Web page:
Flying with the birds in Clearwater


Leaving the top of the mountain. Photo SPIN.

We are surrounded by natural beauty in B.C. We bike down mountains, hike back up, swim in clear lakes, raft down rivers and more. But it’s not often we see the landscape from above.

Just an hour and a half drive from Sun Peaks, Willy Rens is providing the opportunity to do just that.

This year he founded XSky Paragliding in Clearwater to share his passion with others. A paraglider with nearly 1,200 international flights since 1993, Rens and his wife moved to Canada in 2002 for “the wild outdoors.”

“We like paragliding, love skiing and snow sports and everything that has to do with the mountains,” he said.

Alex Prins and I met him in Birch Island, near Wells Gray Park and Clearwater.

From our meeting place we could see the landing field ahead of us and behind us, nearly at the top of the mountain, Rens pointed out where we would take off.

Looking down on Birch Island from the air. Photo SPIN.

There the valley was spread out beneath us. The North Thompson River meandered between green fields and the smoke-filled sky had transformed to blue with fluffy,
white clouds.

As Rens prepared the equipment for the flights, he said learning the sport wasn’t difficult with practice.

“If you love it and you have the vibe in you then you want to do it all the time.”

Prins was up first in an attempt to overcome his fear of heights. His and Rens’ harnesses were connected to each other and to the paraglider as they went through a short orientation before running towards the edge of the mountain and taking flight.

A few cheers floated back as the wind lifted them out and over the valley.

Rens said the reaction has been similar with every guest he takes out.

“Everybody is really enthusiastic. They all love it and want more,” he said.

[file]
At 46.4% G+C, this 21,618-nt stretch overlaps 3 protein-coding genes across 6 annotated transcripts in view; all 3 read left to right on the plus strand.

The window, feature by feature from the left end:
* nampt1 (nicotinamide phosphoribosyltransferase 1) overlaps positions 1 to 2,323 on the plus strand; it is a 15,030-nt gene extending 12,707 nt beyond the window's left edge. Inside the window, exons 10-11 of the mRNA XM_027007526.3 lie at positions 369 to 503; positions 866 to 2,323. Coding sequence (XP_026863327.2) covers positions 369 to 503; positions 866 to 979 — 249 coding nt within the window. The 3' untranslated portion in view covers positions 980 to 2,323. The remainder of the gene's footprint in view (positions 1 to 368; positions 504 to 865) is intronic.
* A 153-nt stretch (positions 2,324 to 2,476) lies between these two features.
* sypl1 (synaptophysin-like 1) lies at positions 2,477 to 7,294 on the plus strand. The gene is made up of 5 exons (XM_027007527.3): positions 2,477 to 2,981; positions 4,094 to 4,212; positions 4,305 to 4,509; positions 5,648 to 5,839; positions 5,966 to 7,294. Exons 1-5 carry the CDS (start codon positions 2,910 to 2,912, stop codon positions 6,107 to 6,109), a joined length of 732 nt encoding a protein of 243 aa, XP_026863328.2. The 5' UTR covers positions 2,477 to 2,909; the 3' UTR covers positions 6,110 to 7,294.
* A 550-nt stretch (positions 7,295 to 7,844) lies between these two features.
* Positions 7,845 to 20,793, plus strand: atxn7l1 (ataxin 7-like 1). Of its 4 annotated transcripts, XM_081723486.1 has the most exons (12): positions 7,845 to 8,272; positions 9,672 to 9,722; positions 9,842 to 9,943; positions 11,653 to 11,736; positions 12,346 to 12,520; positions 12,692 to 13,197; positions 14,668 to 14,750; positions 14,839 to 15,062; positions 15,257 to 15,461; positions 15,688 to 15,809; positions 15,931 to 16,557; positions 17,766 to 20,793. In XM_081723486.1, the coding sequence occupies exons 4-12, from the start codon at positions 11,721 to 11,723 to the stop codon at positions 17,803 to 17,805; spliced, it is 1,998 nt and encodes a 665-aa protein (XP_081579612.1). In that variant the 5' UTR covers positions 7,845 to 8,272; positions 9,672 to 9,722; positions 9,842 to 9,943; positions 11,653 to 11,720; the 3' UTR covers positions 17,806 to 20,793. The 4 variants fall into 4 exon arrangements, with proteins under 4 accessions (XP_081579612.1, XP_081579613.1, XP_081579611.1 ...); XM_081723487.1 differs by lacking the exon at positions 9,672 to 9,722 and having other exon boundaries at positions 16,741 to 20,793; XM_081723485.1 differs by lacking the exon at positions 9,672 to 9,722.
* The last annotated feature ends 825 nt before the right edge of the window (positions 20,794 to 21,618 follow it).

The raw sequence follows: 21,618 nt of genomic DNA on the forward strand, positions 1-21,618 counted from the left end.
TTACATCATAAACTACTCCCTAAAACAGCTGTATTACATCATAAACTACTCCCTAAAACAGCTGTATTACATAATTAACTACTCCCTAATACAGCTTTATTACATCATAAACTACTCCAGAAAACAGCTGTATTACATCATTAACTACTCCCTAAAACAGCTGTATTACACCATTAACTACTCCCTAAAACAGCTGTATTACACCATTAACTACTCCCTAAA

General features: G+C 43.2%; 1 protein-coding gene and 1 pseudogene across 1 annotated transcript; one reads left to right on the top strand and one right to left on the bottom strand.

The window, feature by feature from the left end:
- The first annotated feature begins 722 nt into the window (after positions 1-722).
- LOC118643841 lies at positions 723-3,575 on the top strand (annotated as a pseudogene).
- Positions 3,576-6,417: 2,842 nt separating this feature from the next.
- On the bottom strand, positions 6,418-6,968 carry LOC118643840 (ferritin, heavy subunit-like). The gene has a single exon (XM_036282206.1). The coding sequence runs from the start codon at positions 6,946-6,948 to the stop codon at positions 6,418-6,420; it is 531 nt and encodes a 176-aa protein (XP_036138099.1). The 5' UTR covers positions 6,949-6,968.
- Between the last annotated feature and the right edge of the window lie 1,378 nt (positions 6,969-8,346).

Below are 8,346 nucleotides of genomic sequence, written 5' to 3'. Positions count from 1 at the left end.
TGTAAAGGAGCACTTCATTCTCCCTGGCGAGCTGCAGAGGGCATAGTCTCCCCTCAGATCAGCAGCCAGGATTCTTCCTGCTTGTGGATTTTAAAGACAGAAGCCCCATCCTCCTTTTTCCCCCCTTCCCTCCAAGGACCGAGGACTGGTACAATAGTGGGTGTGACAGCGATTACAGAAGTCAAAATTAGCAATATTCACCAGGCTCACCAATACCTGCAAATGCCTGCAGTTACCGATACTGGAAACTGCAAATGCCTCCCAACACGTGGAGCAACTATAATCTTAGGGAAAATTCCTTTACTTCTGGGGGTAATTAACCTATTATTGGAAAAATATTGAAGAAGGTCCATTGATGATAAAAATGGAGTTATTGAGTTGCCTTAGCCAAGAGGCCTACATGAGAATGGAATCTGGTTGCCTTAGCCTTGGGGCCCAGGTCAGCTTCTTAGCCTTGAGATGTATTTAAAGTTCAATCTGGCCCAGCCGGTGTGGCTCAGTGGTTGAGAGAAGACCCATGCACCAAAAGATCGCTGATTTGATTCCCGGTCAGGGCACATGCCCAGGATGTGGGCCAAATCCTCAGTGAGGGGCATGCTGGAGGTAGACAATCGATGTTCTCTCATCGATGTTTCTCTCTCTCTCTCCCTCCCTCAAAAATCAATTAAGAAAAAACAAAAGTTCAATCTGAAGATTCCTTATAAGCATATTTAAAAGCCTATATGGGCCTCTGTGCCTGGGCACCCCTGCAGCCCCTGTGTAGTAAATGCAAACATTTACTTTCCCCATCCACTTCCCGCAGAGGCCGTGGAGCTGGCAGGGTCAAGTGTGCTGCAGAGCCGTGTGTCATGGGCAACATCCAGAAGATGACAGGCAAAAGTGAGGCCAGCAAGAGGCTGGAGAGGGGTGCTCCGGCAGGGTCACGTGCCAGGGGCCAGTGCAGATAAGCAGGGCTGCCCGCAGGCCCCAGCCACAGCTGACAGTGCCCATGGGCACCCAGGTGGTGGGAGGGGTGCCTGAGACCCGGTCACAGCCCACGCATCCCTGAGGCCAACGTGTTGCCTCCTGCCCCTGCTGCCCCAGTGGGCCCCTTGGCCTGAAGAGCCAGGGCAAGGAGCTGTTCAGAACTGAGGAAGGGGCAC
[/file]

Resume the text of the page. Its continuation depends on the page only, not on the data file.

When my turn came I was suddenly nervous, wondering if I could trust my life essentially to two carabiners.

But before I knew it Rens said “Go!” and we were running. Mid-step we lifted off the ground, sat down in our harnesses and floated.

As we flew over the forest a hawk glided beside us for a few minutes before Rens guided us across the valley.

It was a true bird’s eye view; cars, homes and livestock appeared tiny as we flew over.

Rens explained the smoke from wildfires has turned some potential customers off but he’s been having fun regardless.

Flying tandem with Willy Rens. Photo SPIN.

“After 24 years of flying mostly solo I felt it was time to give back to the community and anyone else who wants to do it.”

After around 20 minutes airborne we head down towards the landing field and our feet gently return to earth. I, like those before me, immediately want to go up again.

Rens’ motto, “Be the bird, anyone can do it,” rang very true after flying alongside birds and overcoming anxieties.

“A lot of people come up with a million reasons for not doing amazing things in this world. It’s easy to do if you believe… it’s open for everybody,” Rens said.

And we are already planning our next flight.